Chiara Meneghetti1,2, Nicole Casali*1, Mara Fabris2, Debora Palamà2,
Roberta Rizzato2, Claudia Zamperlin2, Michela Zavagnin2, Rossana De Beni2
1 Department of General Psychology, University of Padova, Padova, Italy
2 Psychological Assistance Service, University of Padova, Padova, Italy
Students can encounter difficulties in their academic careers, regarding their studying skills, for instance, or experiencing negative emotions. Both are amenable to training and related to one another. This study aimed to examine the efficacy of two interventions focusing on studying skills or emotional skills. Two groups of students with academic difficulties participated: 30 worked on study-related aspects (Study skills group); and the other 30 attended lessons on emotions in everyday life (Emotional skills group). They were tested before and after the training on measures of their motivation to learn, self–regulated learning strategies, and emotions (positive and negative emotions). The results showed that both groups benefited from the training. The Study skills group improved specifically in incremental theory of intelligence (d=0.94, p<0.001), self–regulated learning strategies (organization: d=0.74, p<0.001; elaboration: d=0.58, p<0.001; preparing for exams: d=0.78, p<0.001, specific effects), and more positive emotions about their academic performance (d=0.64, p<0.001, transfer effect). The Emotional skills group showed smaller effects on study-related aspects (0.10≤d≤0.49), with a large effect on negative emotions about the self (d=– .87). These results offer insight on how to approach students’ academic difficulties.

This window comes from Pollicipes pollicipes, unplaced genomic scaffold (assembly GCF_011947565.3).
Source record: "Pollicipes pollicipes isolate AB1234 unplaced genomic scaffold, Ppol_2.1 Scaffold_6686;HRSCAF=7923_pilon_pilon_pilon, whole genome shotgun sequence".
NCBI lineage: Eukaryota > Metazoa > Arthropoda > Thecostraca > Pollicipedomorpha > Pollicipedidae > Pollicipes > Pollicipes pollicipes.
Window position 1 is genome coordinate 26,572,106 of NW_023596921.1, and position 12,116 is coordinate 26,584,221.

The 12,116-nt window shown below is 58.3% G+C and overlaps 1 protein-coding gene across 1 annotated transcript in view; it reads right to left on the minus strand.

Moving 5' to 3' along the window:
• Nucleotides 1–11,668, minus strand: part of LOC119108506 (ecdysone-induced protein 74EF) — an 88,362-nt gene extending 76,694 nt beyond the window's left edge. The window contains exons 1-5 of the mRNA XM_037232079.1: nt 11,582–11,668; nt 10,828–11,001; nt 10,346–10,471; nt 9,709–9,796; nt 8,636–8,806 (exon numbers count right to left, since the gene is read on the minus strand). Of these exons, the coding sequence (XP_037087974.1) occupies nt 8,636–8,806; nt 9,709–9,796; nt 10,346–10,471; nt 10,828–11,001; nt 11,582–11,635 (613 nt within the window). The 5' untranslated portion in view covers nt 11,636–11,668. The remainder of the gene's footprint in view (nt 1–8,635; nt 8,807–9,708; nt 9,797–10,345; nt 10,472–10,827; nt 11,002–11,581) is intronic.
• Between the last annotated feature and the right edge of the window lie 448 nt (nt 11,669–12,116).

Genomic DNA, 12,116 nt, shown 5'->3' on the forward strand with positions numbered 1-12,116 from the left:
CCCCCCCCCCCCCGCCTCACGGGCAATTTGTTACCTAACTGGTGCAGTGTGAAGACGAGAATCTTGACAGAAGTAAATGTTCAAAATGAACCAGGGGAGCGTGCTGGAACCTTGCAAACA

Please cite this article as: Meneghetti, C., Casali, N., Fabris, M., Palamà, D., Rizzato, R., Zamperlin, C., … & De Beni, R. (2021). STUDENTS WITH ACADEMIC DIFFICULTIES: BENEFITS OF A STUDY SKILLS GROUP COMPARED TO AN EMOTIONAL SKILLS GROUP. Journal of Evidence-Based Psychotherapies, 21(2).
Published online: 2021/09/01
Published print: 2021/09/01
Keywords: academic difficulties, intervention; self-regulated learning; emotions